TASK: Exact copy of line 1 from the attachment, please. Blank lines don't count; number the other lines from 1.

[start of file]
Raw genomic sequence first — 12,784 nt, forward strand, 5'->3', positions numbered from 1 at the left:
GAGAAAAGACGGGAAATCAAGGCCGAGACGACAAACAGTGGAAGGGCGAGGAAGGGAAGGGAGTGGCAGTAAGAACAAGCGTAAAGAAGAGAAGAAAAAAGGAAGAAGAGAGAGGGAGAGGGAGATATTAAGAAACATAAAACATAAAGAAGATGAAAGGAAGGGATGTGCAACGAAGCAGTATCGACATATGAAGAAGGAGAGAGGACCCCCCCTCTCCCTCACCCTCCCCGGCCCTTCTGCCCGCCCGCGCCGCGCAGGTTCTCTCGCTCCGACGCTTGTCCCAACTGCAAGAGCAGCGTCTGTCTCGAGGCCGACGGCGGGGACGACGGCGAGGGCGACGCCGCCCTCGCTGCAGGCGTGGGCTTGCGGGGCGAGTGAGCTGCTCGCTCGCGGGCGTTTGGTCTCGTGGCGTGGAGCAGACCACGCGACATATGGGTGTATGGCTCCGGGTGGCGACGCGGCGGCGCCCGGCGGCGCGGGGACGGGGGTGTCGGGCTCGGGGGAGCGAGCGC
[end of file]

Raw genomic sequence first — 12,784 nt, forward strand, 5'->3', positions numbered from 1 at the left: